here’s looking at you, twenty-seventeen

“You are never too old to set another goal or dream a new dream.”
– C.S. Lewis

Twenty-seventeen.  I like the sound of it.  Three-hundred-sixty-five days, each offering possibilities. Or at least invitations to take small steps here and there.

 “The days are long, but the years are short.” ~ Gretchen Rubin

I’m a big believer in New Year’s Resolutions, or, better yet, Intentions.  I always have been, although my success at achieving them is about as good as anyone else’s.  Still.  I love to dream.  If the day ever comes when I stop dreaming, I might as well call it quits.

Philadelphia Museum of Art - Perelman Building
Philadelphia Museum of Art – Perelman Building

I have a long list of resolutions that cover a wide array of categories: education, health & fitness, finances, household projects, spiritual & cultural growth.  I use the same categories every year, written in a large bound periwinkle-colored book full of blank pages. At the beginning of each new year, I write: Cathy’s 2017 Resolutions (or whatever year it is) and then I tape a copy of 2017 Yearly Horoscope: Scorpio (which rarely holds any truth in its predictions).  At the end of each year, I evaluate what I did and didn’t do (no rewards or punishments necessary), clip together the pages of the old year, and close it out. It’s my method, and I enjoy the process.  I love the bulk of those years of resolutions, some met and some not. My periwinkle book of wishes and dreams.

Urban hiking in Philadelphia
Urban hiking in Philadelphia

It has taken me a long time in life to figure out what’s most important to me, but now that I know what lights my fire, my intention for twenty-seventeen is to focus on the things I love, to expand on them and to delve deeper, to let the full expression of them bloom.

a tree-lined path near the Barnes Foundation in Philadelphia
a tree-lined path near the Barnes Foundation in Philadelphia

These are the things that set my heart on fire: inspirational and creative travel, writing & blogging, photography, walking (urban and nature hiking) and reading. I’ve also been toying with the idea of entrepreneurship as opposed to career-seeking in a world that seems infused with age discrimination.

I guess pedestrians go that way....
I guess pedestrians go that way….

Because I’m interested in so many things and I have so many ideas, because there are so many choices, I often feel overwhelmed; in fact, I feel utterly swamped.  When I read this passage from Robert Clark’s Love Among the Ruins (p. 162-3), I recognized myself in Jane:

Jane, “having resigned herself to the fact that a Ph.D. was not in the cards … for a personality, a character formation, that, truth to be told, has felt itself ‘swamped’ since perhaps the age of four — no, longer still, since before she seemingly alone rowed herself ashore and landed in this life.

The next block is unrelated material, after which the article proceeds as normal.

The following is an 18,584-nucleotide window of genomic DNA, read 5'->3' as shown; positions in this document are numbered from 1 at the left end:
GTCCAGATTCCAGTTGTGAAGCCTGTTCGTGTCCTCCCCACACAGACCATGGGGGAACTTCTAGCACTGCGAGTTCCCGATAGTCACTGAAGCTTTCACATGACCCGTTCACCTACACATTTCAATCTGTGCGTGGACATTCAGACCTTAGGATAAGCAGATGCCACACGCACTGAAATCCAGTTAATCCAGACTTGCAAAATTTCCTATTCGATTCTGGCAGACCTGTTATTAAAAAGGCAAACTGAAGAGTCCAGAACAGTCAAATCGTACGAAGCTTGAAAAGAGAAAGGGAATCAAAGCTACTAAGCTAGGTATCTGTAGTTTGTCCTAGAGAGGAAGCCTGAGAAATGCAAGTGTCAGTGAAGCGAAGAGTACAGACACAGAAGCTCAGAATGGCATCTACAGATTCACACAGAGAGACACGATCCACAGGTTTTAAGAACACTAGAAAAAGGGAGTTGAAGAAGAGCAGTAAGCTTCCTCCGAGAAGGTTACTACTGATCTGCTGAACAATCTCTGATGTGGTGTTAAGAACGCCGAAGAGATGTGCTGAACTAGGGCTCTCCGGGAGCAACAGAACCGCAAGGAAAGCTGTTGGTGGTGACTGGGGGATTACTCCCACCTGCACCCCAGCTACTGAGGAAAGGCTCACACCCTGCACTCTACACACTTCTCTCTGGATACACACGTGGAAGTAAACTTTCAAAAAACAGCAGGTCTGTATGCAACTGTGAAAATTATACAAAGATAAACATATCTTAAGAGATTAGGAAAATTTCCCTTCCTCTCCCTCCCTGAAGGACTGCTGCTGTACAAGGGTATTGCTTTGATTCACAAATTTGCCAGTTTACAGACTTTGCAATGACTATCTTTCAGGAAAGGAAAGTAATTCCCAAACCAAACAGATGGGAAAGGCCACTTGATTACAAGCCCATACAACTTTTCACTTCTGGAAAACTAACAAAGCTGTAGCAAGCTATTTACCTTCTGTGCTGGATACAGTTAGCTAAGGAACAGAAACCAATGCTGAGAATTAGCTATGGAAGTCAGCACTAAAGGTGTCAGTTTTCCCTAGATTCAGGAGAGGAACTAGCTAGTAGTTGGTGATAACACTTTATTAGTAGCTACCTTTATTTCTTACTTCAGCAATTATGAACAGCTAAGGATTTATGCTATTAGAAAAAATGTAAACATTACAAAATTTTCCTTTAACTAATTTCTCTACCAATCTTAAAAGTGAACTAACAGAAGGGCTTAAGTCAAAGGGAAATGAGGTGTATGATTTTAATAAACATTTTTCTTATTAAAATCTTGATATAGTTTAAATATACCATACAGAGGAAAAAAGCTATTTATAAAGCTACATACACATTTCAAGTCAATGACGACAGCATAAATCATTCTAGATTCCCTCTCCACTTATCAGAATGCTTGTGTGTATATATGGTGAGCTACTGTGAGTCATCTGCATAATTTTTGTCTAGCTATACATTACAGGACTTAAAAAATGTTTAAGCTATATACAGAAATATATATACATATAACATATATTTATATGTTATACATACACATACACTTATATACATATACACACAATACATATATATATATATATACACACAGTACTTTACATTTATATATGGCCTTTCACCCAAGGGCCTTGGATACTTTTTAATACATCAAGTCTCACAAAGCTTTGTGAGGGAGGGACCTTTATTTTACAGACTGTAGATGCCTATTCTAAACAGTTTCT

“It is, Jane must admit, a curious thing to be so overwhelmed by obligations and duties — to have unfinished chores hugging at her hem while lined up behind them is the impending sense that some fundamental necessity has been completely overlooked — but also to experience moments of terribly clarity in which she sees that she is not busy, that in fact she is doing nothing.  And that ‘nothing’ is perhaps the substance which swamps her, the flood that threatens to sink her altogether.  For it is not merely nothing in the sense of a moment of inactivity, of respite or pause.  Nor is it the nothing of ‘nothing in particular,’ neither this nor that.  It is, Jane sees when she looks up to see it hovering just above and in front of her, her thumb holding a place in a magazine article whose subject she has already forgotten, the index finger of the other hand clawing in the near-spent cigarette pack, ‘nothing at all.’ It is the kind of nothing that is a force in its own right, that precludes all the possible somethings one might try to put in its place; that marks the fact of everything one is not doing and, looming stupidly, heavily like humidity, renders starting impossible.”

How I love it when I read a book of literary fiction (which I read to the near exclusion of anything else) and recognize myself.

following the glowing path
following the glowing path

The nothing that I’m doing, that nothing that has a life of its own, is so physically oppressive that starting something, anything, becomes a force to be reckoned with.  How does one start something when “all the possible somethings” remind me every moment of what I’m NOT doing? I often feel smothered by all those possibilities, and rendered inactive.

Philadelphia urban hike and Paint the Revolution banner
Philadelphia urban hike and Paint the Revolution banner

Yet.  I do continue to search.  To seek.  A good friend of mine once admitted to admiring me for always searching.  For what, he didn’t know.  Neither do I.  But I do believe it is important to keep searching, even if you don’t know what for.